Gathering all the photo’s for my final project was a bit more of a challenge than i had originally calculated it to be. I reached out the Historical Society of Washington DC to determine if there was a time outside their normal hours i could pay a visit. The library is only open on Monday’s by appointment from 10:00am to 4:00pm and on Wednesday the library is open to the public also from 10:00am to 4:00pm. Via email one of the librarians politely told me they were only available during the regularly scheduled hours listed on their website and directed me to their online catalog. Unfortunately, that posed a problem for me because i work during those hours. Then last weekend a email was sent it saying the Historical Society would be open on Saturday for a special hours for those wishing to do research. I immediately contacted the Library, however, by the time i contacted them they were all booked up.
The Historical Societies online catalog did prove to be quite useful, but i missed out on other prints and negatives but not being able to go directly to the library to search through their over 700 negatives on file.
Early on i discovered that the Department of Veterans Affairs has a historian. I reached out to the VA’s historian who was kind enough to supply me with a two page excerpt on the history of the VA and some photo’s of the Department’s construction.
I also made the trek over to the DC Public Library for a library card to receive access to search their online catalog and information housed in the library itself.
I even paid a visit to the Decatur House and bought a book, “The History of Madison Place Lafayette Square.”
All of these resources coupled together proved useful in gathering the information i needed to successfully complete my project.
There is so much more material out there and several other books i am interested in buying to further expand upon the small block i used to form my research project. There is a ton of information about Lafayette Square. Most of that information is on the houses and businesses that make of Madison and Jackson Place. There is even a lot about the Hay-Adams Hotel and St. John’s Church, but only small bits and pieces about the VA and Arlington Hotel. That is the nexus behind my choosing to concentrate on that particular block.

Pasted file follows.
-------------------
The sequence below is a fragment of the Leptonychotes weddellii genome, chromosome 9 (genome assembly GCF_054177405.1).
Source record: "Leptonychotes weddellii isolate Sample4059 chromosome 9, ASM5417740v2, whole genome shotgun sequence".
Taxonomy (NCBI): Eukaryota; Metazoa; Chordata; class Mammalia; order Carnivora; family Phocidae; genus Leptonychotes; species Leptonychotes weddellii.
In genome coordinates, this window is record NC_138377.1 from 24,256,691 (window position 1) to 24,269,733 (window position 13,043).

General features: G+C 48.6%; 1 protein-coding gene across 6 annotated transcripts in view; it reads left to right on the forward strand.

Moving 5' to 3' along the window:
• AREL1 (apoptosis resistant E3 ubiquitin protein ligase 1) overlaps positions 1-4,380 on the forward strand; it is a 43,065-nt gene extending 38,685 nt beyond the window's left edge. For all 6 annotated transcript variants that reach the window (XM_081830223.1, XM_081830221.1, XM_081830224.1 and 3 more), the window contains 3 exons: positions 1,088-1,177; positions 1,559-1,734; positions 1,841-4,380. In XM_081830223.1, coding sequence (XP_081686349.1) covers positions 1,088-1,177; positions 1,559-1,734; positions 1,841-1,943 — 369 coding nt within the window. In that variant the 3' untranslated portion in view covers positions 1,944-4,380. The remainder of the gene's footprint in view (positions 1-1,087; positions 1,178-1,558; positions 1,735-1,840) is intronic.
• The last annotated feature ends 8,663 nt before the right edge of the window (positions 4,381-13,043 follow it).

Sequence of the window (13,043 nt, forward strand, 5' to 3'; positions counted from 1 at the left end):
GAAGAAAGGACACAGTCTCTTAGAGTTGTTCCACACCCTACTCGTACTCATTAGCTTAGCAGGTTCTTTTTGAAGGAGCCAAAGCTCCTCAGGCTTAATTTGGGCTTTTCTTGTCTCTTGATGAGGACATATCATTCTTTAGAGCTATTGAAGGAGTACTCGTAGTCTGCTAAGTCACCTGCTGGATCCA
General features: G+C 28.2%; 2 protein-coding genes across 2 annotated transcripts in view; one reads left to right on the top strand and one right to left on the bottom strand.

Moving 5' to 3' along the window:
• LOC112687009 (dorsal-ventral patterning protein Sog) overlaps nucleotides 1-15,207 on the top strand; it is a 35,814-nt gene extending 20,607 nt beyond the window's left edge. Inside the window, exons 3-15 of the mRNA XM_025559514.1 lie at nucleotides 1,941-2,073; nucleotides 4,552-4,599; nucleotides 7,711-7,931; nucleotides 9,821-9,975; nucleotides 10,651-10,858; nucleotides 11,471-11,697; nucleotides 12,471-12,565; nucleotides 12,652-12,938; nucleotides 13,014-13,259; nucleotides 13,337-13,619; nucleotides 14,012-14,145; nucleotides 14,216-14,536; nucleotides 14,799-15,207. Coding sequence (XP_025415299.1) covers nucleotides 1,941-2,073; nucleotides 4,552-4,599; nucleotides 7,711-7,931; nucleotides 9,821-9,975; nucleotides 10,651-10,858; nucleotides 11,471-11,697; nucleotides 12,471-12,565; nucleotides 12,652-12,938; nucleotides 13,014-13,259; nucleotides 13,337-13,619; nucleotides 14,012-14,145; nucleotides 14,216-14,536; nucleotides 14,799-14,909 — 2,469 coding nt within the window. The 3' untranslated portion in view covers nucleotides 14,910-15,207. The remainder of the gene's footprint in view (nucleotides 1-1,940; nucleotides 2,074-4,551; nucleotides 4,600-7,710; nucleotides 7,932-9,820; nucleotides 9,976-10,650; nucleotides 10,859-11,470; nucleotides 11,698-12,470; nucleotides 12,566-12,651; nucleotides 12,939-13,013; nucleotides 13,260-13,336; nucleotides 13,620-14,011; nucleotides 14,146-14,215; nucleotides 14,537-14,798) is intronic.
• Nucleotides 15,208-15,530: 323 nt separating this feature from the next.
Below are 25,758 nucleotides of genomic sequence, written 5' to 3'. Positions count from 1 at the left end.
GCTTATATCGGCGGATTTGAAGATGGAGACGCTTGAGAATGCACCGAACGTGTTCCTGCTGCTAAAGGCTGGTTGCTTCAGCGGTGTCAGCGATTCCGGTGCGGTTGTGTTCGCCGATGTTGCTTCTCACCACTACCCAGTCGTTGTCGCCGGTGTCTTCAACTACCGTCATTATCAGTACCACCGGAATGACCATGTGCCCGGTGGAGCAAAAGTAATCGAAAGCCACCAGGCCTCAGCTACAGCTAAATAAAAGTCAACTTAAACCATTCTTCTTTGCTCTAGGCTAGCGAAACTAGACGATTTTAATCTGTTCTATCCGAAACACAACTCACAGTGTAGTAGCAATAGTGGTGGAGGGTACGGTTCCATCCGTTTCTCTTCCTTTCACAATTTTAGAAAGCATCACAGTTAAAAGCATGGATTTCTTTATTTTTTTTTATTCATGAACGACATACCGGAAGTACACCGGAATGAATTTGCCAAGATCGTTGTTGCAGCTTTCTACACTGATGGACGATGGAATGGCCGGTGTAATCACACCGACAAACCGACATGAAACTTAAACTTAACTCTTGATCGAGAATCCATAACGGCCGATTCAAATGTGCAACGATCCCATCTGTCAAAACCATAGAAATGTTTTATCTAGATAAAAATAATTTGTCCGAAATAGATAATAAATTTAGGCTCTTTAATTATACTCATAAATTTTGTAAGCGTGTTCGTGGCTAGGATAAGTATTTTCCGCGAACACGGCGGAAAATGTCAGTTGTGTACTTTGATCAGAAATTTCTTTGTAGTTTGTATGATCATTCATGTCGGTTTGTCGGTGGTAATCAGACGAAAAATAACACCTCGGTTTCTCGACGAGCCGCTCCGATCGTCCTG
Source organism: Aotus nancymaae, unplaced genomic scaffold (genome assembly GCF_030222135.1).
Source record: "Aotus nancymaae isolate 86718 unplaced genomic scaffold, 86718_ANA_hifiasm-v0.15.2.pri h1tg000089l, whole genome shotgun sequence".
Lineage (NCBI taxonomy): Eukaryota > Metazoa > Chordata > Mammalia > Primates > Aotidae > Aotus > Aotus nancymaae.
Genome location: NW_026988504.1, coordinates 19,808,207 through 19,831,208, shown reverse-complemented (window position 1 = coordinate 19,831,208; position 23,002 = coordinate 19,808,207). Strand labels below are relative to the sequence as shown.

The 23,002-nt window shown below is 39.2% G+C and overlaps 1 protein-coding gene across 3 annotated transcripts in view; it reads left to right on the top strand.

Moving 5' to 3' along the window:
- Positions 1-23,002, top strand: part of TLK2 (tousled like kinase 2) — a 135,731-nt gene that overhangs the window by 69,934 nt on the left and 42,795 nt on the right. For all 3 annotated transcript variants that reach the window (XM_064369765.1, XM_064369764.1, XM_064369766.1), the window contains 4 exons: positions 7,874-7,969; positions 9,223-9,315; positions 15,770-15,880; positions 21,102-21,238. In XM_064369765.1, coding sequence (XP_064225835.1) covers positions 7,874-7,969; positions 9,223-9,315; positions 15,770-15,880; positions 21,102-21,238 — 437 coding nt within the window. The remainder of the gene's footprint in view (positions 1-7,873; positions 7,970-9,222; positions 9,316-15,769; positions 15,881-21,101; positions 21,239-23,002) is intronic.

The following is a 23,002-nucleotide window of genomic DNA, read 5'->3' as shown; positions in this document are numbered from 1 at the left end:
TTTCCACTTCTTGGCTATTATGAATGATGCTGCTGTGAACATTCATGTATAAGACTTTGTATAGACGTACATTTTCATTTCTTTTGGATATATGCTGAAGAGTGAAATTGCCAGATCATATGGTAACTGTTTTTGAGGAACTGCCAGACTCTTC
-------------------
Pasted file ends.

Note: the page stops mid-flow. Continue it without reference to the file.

Originally, when beginning this class, i had a broader reasoning behind taking this course. This course has provided me with an overwhelming amount of tools i can use to harness the creation of a website for digitizing history. I need only to improve my technical skills to better create my broader idea of displaying the transformations of entire cities, which of course start block by block. Perhaps my next course at NOVA will be web design class.
For now i used Professor Evans suggestion earlier in the course and simply use my blog as the place to house my final project versus a web builder website. Ideally i would really like to learn how to harness Dreamweaver. The blog is a little limited when it come to creativity. I generally write up all my work in a word document prior to posting it online. I ran into a bit of a snafu when pasting my project from word. The pictures did not upload. There is a separate media dial button of Word Press for uploading media files like pictures. Fortunately i had all the photo’s in a file i could pull from and simply upload them into the media file and them insert them where i wanted into my blog. There were still spacing limitations and i cannot re-size the fonts in the blog, which was slightly frustrating. Overall i am very happy with the outcome. Once i learn Dreamweaver and harness some of the newer 3D modeling stuff that is starting to come out, i can delve into a larger scale project and expand upon the beginnings of which started with the final project on the Word Press blog. Now the only problem will be finding the time. If only this could be my full-time job 🙂